local resident has described how her neighbours were forced to
abandon their homes after the floods last weekend.
Wendy Jenkinson, who lives in Benvisteen
Park, off the Moira Road, said the area had been under three
feet of water throughout, which you would "need a boat to get
out" from. Wendy explained that the area apeared to be fine
following Saturday's deluge, however overnight the nearby River
Lagan burst its banks and many residents saw their homes
people have already had to abandon ship," said Wendy, "and the
DOE took an elderly couple out. There are homes already ruined,
if the rain doesn't stop I don't know what will happen.
"The DOE delivered sandbags on Sunday and
said they would come back, but they didn't. They said the water
is coming from the river and that it would be a waste of time to
get the lorries in to suck the water up as it will just keep
Wendy continued: "The water is filthy, there
are planks of wood floating about in it. I have been here 18
years and this is the first time I've ever seen anything like
this, but with the amount of rain that fell I'm sure a lot of
places are just the same."
Wendy said she intends to sit it out and wait
until the water recedes, despite losing some power in her home.
"Some of our electricity is off, there are
some lights and sockets not working, but you just have to make
do," she said.
"I asked my neighbours if they needed any
help, but it was already too late. They live in a bungalow and
there was about six inches of water in their living room, their
home is just ruined."
Three elderly people left stranded by water
THREE elderly people in Dunmurry were left
stranded when the car they were travelling in got stuck in a
flood and was then stolen by what they first believed were good
The elderly man was driving his new blue
Renault Laguna car on the Stewartstown Road when his car got
stuck in a flood around 6.40am on Sunday morning. The
registration number for the vehicle is VLZ 1788.
Two young men came to their assistance and
were able to get the vehicle out of the flooded waters.
But the so called 'rescuers' then refused to
get out of the car or hand over the keys and made off in the
vehicle in the direction of McKinstrys Roundabout, leaving the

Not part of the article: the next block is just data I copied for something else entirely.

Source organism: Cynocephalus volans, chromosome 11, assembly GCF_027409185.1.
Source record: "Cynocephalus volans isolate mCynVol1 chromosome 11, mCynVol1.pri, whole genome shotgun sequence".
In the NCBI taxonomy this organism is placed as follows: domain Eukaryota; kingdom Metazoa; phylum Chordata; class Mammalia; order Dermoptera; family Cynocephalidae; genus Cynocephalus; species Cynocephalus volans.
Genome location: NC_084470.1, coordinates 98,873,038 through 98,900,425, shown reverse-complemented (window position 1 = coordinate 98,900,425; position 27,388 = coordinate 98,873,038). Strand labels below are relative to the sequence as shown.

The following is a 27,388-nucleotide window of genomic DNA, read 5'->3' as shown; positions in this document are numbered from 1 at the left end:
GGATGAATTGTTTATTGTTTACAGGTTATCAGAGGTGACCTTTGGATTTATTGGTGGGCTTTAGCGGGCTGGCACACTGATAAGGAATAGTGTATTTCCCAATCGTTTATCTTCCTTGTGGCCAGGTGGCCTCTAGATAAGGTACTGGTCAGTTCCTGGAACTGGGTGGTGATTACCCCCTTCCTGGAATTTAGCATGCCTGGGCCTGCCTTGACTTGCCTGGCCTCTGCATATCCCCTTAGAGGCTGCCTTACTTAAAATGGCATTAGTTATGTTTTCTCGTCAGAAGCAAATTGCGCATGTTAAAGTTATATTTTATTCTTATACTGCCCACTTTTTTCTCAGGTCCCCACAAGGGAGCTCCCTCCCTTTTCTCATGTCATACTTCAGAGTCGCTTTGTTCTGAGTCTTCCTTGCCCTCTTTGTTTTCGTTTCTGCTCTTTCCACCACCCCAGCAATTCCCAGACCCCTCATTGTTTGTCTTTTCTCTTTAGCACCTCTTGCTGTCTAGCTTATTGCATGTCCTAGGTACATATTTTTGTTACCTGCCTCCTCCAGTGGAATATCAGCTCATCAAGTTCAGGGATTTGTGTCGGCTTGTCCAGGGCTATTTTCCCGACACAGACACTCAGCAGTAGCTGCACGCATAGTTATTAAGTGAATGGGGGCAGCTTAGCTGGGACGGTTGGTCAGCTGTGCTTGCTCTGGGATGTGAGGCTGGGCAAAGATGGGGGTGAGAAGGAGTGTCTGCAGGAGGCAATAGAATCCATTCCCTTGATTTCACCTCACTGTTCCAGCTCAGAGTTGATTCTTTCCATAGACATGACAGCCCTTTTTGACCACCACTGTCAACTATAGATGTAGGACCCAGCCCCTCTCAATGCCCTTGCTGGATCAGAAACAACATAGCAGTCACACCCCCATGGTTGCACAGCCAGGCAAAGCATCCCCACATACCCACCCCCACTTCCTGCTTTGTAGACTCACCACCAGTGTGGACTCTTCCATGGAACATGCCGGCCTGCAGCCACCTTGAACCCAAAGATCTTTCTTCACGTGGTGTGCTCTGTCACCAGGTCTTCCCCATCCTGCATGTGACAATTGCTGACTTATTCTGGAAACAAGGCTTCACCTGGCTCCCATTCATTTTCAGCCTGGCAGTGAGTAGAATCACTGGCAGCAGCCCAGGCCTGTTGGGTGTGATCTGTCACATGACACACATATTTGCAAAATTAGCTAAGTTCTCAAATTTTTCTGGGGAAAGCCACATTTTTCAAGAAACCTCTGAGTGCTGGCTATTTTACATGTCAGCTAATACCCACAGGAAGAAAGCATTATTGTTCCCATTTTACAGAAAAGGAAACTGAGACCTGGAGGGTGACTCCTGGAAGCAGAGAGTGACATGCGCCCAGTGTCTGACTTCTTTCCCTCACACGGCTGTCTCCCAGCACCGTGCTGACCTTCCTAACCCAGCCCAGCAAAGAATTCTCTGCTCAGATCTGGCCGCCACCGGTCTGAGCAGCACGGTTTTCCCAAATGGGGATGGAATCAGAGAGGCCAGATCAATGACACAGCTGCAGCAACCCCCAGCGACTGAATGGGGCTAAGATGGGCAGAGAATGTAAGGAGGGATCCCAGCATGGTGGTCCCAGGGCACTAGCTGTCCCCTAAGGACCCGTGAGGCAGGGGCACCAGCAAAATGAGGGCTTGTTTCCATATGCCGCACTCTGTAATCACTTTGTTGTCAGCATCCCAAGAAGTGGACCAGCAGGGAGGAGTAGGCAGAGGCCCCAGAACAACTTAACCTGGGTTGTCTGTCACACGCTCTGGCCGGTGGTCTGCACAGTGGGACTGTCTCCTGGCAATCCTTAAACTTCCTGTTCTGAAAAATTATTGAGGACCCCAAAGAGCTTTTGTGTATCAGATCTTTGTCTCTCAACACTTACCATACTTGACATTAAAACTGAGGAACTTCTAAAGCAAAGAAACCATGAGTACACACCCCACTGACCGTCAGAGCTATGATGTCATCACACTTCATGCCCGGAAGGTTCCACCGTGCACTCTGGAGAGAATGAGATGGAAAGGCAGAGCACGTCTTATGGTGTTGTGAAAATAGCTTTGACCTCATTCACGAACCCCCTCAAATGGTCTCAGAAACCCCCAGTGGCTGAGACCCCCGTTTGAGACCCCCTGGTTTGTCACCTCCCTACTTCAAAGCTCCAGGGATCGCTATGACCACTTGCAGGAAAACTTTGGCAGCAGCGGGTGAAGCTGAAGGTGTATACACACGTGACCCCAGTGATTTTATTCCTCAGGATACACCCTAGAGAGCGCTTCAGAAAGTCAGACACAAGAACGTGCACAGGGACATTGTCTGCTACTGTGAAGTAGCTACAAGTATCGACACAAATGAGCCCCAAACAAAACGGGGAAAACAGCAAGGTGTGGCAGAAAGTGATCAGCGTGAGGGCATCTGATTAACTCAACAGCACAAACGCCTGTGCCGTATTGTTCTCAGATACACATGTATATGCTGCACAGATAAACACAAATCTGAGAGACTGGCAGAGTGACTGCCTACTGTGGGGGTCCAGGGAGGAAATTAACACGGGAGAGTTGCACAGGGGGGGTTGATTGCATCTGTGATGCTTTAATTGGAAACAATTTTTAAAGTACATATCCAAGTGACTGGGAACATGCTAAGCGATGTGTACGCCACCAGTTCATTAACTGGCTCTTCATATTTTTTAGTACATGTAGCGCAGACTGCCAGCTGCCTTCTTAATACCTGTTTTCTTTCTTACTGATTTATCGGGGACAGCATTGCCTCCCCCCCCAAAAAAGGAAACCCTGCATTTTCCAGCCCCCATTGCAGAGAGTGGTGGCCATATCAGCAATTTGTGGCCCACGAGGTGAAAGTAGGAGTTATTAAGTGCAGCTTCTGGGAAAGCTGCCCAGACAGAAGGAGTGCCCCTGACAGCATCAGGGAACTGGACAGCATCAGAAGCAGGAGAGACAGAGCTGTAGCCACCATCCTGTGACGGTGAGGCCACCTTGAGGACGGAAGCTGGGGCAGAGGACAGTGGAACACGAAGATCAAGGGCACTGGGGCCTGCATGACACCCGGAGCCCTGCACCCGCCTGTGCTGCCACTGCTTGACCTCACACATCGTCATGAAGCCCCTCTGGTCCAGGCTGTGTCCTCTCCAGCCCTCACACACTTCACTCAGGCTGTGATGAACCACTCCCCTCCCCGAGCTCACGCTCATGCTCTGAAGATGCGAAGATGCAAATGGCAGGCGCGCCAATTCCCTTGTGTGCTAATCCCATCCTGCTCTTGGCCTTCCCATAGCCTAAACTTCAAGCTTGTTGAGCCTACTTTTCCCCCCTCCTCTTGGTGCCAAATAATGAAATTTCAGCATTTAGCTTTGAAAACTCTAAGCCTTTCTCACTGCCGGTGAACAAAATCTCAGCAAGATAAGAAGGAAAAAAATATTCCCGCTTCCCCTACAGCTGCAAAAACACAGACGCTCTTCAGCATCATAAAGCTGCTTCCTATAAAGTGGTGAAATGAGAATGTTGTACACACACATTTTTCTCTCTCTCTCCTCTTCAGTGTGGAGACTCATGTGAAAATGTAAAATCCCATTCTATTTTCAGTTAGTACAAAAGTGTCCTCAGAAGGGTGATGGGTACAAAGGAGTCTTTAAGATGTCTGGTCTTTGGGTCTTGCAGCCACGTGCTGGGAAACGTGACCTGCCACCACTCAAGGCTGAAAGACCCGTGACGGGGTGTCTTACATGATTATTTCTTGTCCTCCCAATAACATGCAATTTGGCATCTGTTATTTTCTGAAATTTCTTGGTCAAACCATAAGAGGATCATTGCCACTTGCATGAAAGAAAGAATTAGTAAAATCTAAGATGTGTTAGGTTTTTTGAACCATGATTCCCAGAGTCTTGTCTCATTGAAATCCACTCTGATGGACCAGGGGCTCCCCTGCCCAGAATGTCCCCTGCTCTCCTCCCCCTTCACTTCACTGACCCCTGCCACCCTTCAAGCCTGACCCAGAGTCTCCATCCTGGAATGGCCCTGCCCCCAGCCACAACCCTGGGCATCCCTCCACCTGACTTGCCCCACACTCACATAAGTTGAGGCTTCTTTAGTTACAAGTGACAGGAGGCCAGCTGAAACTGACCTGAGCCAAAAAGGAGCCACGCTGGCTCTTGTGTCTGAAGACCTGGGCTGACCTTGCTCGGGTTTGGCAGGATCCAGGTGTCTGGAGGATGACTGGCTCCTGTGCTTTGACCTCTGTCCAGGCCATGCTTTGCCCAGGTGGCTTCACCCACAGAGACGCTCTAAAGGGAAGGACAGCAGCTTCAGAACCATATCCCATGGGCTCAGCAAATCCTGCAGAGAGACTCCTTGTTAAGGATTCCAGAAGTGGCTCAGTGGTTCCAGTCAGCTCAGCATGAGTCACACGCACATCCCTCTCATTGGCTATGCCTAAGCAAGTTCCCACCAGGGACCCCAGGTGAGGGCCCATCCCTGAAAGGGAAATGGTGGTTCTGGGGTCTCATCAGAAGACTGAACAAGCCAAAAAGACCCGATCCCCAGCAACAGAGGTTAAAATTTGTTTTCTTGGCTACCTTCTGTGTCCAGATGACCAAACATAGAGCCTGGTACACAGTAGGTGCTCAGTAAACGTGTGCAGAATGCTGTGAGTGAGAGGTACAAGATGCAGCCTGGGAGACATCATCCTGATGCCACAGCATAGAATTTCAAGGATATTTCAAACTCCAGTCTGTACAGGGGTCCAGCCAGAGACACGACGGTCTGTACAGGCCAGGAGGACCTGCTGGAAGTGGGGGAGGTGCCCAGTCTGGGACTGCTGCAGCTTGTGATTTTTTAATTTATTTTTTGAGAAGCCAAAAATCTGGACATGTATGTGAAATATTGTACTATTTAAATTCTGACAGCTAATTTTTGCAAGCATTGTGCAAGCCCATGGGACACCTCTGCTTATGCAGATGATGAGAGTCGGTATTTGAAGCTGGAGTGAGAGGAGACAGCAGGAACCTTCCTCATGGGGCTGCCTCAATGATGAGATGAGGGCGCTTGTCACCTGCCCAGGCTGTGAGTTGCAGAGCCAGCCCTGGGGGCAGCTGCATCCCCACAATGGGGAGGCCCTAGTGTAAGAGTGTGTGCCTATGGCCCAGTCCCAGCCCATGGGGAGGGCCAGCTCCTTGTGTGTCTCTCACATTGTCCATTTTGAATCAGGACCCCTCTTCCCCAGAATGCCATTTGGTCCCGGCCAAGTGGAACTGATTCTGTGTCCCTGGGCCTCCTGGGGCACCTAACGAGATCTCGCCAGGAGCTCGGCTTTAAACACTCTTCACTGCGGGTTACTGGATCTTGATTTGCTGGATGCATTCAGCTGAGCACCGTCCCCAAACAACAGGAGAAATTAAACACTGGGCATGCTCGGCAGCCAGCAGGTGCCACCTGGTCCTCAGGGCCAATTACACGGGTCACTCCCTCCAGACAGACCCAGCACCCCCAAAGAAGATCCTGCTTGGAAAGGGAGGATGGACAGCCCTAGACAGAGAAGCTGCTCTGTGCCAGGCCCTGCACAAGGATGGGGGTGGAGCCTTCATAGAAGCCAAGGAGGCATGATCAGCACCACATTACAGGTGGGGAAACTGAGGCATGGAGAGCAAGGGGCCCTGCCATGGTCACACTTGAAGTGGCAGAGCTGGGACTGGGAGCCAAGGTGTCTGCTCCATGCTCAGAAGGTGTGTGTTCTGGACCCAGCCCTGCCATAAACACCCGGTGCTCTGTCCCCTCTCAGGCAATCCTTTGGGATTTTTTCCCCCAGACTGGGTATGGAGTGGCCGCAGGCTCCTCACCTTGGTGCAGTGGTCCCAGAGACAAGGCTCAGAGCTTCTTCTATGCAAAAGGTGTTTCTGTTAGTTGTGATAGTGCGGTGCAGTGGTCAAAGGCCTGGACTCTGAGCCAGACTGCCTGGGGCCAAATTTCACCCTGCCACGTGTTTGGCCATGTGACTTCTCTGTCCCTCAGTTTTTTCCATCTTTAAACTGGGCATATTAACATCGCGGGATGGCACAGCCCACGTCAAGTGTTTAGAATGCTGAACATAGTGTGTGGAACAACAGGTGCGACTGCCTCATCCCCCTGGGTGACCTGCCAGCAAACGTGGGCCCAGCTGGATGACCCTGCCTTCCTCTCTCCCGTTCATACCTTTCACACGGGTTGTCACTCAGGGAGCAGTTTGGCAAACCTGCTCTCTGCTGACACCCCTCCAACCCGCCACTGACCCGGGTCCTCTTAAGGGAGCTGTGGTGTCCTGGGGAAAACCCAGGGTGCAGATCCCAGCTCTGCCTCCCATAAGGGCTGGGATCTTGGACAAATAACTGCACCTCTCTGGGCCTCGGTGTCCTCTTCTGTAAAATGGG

elderly trio stranded.
One of the thieves was described as tall,
thin with dark hair and wearing a dark top.
The second was small with blond hair and he
drove the car.
Anyone who can assist in identifying these
criminals or can provide details on the whereabouts of the
stolen Renault Laguna is asked to get in touch with police. They
can be contacted on 08456008000 or use the Crimestoppers number
which is 0800-5006000.
This gives some idea of the amount of
water lying on the roads in the Lurganure area after
the weekend downpours.
The Lagan tributary causes flooding
near the Bumhouse, Lisburn last weekend. Pic by
The flooded footpath and cycletrack
at Laurelhill, Lisburn Pic by Robert Wilkinson
Council ready to help people claim emergency
PEOPLE living in the Lisburn area who have
been affected by flooding are being urged to contact the city
council to help them get access to the Northern Ireland
Executive's emergency payments scheme.
Environment Minister, Sammy Wilson, announced
that he is making available an emergency payment of £1,000 to
householders whose homes were damaged
by last weekend's floods. Those affected in the
Lisburn City Council area who wish to make a claim should
contact the Environmental Health Unit, Lisburn City Council, as
quickly as possible on tel: 9250 9250, email:
or fax: 9250 9378.
These payments, when verified, are totally
separate from insurance claims and will be regarded as
ments intended to help people get back on
their feet and assist them in ensuring their homes are